Three proposals of chemistry researchers from the Amsterdam Universities were selected for the final matching phase of the ‘Computational Sciences for Energy Research' public-private partnership, a multi-million euro research initiative of Shell, the Netherlands Organisation for Scientific Research NWO and the Foundation for Fundamental Research on Matter (FOM).
The successful call demonstrates the strength of the collaborative research of the Amsterdam science faculties, a collaboration pioneered by the joint Amsterdam Center for Multiscale Modeling (ACMM). The projects will be executed within the ACMM. Two of them were proposed by researchers Bernd Ensing and Evert Jan Meijer, respectively, both of the University of Amsterdam (UvA) and ACMM. In the third project Koop Lammertsma and Matthias Bickelhaupt, both of VU University and ACMM, will collaborate with Wybren Jan Buma of the UvA Molecular Photonics research group. The projects will add to an earlier successful CSER call in which an ACMM proposal by Peter Bolhuis (UvA) and Pieter-Rein ten Wolde (VU/AMOLF) was granted.
The Computational Sciences for Energy Research initiative CSER is a a joint large-scale public-private partnership in fundamental research in the energy domain. It was established in 2012 by Shell, the Netherlands Organization for Scientific Research (NWO) and the Foundation for Fundamental Research on Matter (FOM). Shell will invest circa 20 million euro to fund a total of 75 PhD positions at Dutch universities. NWO's investment will amount to approximately 21 million euro.
Parallel to the calls for PhD research projects in the Netherlands, the Shell Technology Centre Bangalore (STCB) in India recruits and employs talented researchers for PhD project in the Netherlands. Upon a successful match of these excellent Indian students to the selected project the proposal will be granted. This final decision is expected to be taken by FOM before the end of the year.
One of the most promising approaches for solving the world energy crisis is the use of solar energy to produce hydrogen via photoelectrochemical water splitting. Several recent scientific breakthroughs are bringing the holy grail of creating an efficient semiconductor photoelectrode for water splitting within reach. The time is now to investigate this with molecular modeling and gain fundamental understanding of the underlying electrochemical processes in these new materials.
We propose to employ our novel framework of first principles molecular dynamics simulations combined with advanced sampling methods that allows us to simulate for the first time the kinetics of the electron transfer and redox chemistry processes that take place in photoelectrochemical cells.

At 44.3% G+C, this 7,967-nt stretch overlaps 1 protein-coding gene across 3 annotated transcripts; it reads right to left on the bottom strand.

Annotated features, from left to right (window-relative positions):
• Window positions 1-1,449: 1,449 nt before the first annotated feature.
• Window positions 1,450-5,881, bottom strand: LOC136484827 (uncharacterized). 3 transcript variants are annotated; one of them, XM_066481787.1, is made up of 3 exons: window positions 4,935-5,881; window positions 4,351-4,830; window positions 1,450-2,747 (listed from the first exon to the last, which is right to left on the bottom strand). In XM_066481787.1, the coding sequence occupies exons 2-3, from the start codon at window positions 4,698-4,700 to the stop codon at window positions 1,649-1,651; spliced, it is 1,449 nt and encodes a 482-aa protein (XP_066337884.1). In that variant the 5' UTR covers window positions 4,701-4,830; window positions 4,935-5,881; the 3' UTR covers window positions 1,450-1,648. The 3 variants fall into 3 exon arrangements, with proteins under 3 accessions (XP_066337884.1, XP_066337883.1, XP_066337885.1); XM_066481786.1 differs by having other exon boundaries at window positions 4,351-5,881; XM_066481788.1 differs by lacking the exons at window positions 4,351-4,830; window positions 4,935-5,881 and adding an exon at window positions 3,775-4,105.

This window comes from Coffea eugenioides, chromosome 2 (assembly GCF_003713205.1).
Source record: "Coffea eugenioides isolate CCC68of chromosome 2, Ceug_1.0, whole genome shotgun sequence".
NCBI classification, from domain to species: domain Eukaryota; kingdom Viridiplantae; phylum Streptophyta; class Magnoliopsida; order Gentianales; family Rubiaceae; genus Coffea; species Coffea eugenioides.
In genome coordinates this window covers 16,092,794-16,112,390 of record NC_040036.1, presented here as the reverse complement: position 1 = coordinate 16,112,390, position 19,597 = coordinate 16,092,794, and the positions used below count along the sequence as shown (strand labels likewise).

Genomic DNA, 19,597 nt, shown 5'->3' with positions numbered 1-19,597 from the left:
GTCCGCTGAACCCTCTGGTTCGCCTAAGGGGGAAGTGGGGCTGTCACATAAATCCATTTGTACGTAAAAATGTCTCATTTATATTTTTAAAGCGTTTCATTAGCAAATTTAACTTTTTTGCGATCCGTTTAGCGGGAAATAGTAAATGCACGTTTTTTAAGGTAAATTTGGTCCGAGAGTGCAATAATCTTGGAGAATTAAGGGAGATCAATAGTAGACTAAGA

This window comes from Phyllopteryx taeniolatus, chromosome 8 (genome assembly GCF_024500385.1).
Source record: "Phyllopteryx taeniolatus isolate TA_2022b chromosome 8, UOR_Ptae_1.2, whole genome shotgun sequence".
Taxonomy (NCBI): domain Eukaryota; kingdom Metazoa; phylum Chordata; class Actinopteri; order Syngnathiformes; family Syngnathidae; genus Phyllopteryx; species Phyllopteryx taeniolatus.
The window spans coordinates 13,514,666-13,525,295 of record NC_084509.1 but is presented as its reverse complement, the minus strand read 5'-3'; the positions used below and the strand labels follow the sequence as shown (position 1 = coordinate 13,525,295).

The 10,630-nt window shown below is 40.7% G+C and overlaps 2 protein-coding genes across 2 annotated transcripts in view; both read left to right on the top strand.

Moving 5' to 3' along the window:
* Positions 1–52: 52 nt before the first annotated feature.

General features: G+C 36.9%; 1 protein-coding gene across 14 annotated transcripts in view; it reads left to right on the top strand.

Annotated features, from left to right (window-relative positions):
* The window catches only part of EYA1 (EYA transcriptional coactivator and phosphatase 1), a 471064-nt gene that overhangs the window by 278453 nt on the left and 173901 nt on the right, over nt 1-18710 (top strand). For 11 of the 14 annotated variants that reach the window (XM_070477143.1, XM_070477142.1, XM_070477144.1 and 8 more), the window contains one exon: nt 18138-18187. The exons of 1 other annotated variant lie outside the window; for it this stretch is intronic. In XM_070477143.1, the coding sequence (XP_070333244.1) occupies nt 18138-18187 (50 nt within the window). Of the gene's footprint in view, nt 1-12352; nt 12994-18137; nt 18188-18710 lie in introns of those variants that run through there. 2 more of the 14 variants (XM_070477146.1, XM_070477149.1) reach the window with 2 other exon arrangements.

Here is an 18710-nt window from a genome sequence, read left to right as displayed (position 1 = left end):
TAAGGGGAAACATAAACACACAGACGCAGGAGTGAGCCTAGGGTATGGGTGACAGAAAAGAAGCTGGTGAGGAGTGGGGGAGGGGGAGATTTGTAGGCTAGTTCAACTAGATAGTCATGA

Our strategy combines the harvesting of reactive trajectories with computing free energy landscapes using recent in-house developed techniques. Our aims include unraveling the origins of limiting hole diffusion lengths and oxygen evolution kinetics in solar water splitting cells.
Evert Jan Meijer
Molecular hydrogen is an important carrier of energy in routes for clean and renewable energy production. Reduction of water to produce H2 is a topic of intense research, in particular in the context of solar energy. In this context, homogeneous catalysis offers a promising method for the efficient production of H2 from water.
Recently, several molecular complexes have been designed that efficiently catalyze the oxidation of water and reduction of protons in aqueous solution. However, a detailed understanding of the reaction mechanism is still missing and a route to a rational design of more efficient and robust catalysts remains a great challenge.
We propose to address this challenge by determining an accurate molecular picture using accurate quantum molecular dynamic simulations. The fundamental understanding provided by this molecular modeling approach will provide a solid basis for the rational design of improved catalysts for efficient and clean hydrogen production.
Koop Lammertsma, Wybren Jan Buma, Matthias Bickelhaupt
Breaking through the 700 nm absorption barrier will constitute a major breakthrough in solar energy conversion. Capturing light in the 700-1000 nm region alone adds 31% over current technology. We will develop novel rugged molecules from extended naphthalene diimides to absorb this far-IR segment of the solar spectrum and convert it to energy.
The full gamut of electronic structure theory will be brought to bear to analyze and predict UV absorbance, phosphorescence, and quenching with time-dependent ab initio and in-house developed density functional theory methods. Synthetic and spectroscopic efforts financed from other sources will provide the feedback for optimal material design. The target is a durable antenna to be implanted in current solar-energy conversion technology.
The PIs have complementary skills (synthesis, theory, spectroscopy) in the solar energy field with computational chemistry as focus. The requested PhD student will be embedded in the ACMM Center and the HRSMC School, which offer extensive training in theoretical chemistry.